"The only real mistake is one from which we learn nothing."—Henry Ford
As the ashes of the 2016 presidential election begin to cool, as the shock starts to fade, and as millions of ordinary Americans return to the ordinary business of our ordinary lives, what can be salvaged from the rubble of so many dreams? What can we scavengers of data and analytics and trend forecasting and consumer insights glean and preserve for the years ahead? Surely there is learning here, as in any failure ... and arguably, the more spectacular the failure, the spectacular the learning should be, right?
But sadly, no. Instead of some shiny new paradigm, there is nothing but a dull, old saw: "know your customer."
Now, not everyone will agree. They will find some insidious, facile perniciousness to rave about, some blame to cast on the victors, as if that could ever console anyone. But they will be wrong. Many pundits will say this election turned on misogyny or xenophobia, but they too will be wrong and have been every step of the way. While those deeply concerning issues of prejudice were certainly in ample evidence, the real failure of the Clinton campaign—and the success of Trump's—hinged on an authentic understanding of the pain and disenfranchisement of ordinary Americans. Trump got it. Hillary ignored it.
"Deplorables," she called them. In a country increasingly aware of bullying and the real damage inflicted by labels, Clinton dismissed 56 million voters as nothing but racists and ignorant white trash. And in that moment, she lost. Because every fear that ordinary Americans had about Washington insiders and secret Wall Street deals and missing emails and an out-of-touch Democratic cabal crystallized into one devastating, arrogant, highfalutin word. And while any group so large will have vocal and visible radicals, the truth of these voters was invisible to the Clintons and their handlers.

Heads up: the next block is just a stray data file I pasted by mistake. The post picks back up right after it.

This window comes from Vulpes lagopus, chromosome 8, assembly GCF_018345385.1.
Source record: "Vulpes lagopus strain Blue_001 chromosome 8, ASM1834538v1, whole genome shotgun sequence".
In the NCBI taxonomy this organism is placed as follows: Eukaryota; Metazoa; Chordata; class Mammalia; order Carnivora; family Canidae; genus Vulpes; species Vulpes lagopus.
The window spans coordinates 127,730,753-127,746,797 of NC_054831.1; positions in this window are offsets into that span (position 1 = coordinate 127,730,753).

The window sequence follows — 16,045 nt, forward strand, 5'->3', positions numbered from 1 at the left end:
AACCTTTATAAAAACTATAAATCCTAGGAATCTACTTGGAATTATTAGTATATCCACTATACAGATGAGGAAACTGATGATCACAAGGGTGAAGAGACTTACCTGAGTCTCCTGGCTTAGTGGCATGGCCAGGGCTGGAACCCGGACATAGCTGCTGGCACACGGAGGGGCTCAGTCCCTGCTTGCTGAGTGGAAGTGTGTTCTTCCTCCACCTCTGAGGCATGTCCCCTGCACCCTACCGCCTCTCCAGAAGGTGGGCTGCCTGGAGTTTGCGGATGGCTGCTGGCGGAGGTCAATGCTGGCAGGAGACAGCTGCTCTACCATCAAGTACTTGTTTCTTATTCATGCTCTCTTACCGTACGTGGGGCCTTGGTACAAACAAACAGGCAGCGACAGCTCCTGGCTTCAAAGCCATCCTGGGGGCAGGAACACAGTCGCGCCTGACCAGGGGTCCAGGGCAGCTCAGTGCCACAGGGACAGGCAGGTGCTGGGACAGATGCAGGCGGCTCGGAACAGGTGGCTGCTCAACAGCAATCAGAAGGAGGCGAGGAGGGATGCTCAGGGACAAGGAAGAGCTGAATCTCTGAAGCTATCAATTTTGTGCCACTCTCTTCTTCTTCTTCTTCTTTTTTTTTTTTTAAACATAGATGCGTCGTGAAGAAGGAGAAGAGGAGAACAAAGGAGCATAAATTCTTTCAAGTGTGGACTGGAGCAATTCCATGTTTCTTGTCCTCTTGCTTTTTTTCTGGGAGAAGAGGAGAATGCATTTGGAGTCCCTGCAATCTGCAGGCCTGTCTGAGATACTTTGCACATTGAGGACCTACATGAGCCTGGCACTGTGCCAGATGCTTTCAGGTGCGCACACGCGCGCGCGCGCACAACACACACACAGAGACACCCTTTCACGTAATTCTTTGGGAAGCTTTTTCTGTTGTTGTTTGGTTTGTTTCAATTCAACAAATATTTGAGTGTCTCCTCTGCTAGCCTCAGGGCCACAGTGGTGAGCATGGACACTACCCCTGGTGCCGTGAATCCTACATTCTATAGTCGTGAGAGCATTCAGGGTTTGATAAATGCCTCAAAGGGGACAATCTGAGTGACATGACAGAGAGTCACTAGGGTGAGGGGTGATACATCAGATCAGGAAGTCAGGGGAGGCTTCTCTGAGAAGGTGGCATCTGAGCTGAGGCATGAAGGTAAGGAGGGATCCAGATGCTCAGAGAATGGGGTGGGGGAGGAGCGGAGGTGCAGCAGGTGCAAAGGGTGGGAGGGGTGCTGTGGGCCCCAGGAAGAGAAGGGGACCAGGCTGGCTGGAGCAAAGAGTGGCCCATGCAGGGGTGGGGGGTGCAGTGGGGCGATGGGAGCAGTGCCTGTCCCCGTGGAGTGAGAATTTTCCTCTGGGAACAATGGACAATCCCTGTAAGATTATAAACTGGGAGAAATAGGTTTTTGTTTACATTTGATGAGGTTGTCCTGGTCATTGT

Look, it's not deplorable to be scared when the price of groceries goes up and your shift hours go down or the local plant closes. It's not deplorable to fear that the town you grew up in is nothing more than a ruin with a Dollar Tree taking over the old Town Hall. It’s not deplorable to feel as if the Obama administration was more concerned with Syrian refugees than our own citizens in the heartland or the Rust Belt. And it's not deplorable to be concerned about national security or soaring health care costs or federal laws that challenge your personal or religious beliefs. These are legitimate concerns of millions of good, solid people, and they needed to be addressed with respect—not derision, dismissal and ridicule.
When you lose touch with the consumer, you lose. Period.
The reality of the voting, as opposed to the egregious predictions about it, was an extraordinary rebuke of the arrogant intelligencia: the smug pollsters, the out-of-touch New York Times, the coastal elites and the Washington insiders (and us; let’s not forget about our own culpability as marketers and thought leaders). It followed eight years of a markedly detached and inaccessible intellectual president who expected ordinary Americans to understand and nod along with oxymoronic constructs such as, "You didn't build that" to tax entrepreneurs or why the Affordable Care Act has made health care unaffordable.
Trump, on the other hand, not only talked about change—he broke every rule. His campaign, aside from its regular, unsavory attacks and general ugliness, was the epitome of the American rebel. People believed that he will change the status quo because he never cared about it in the first place. Unlike the overly polished and reserved image of Hillary Clinton, who, to many, seemed to poll opinions before she would actually have them, Trump talked from his gut, off the top of his mind and off-script. Nevermind that it didn't always make sense or might be incendiary or inaccurate; that was less important to them than a leader who speaks his mind.
And while the Democrats will pour many months and millions upon millions into examining why they lost, the truth is that Trump simply won. Like any improbable victory in marketing—and to be clear, an election is about marketing, not governing—he understood the consumer, he crafted a differentiated product, he shared a point of view of importance to his constituents and he executed his plan with sufficient intrusiveness and talkability to win.
Hail to the Chief Marketer.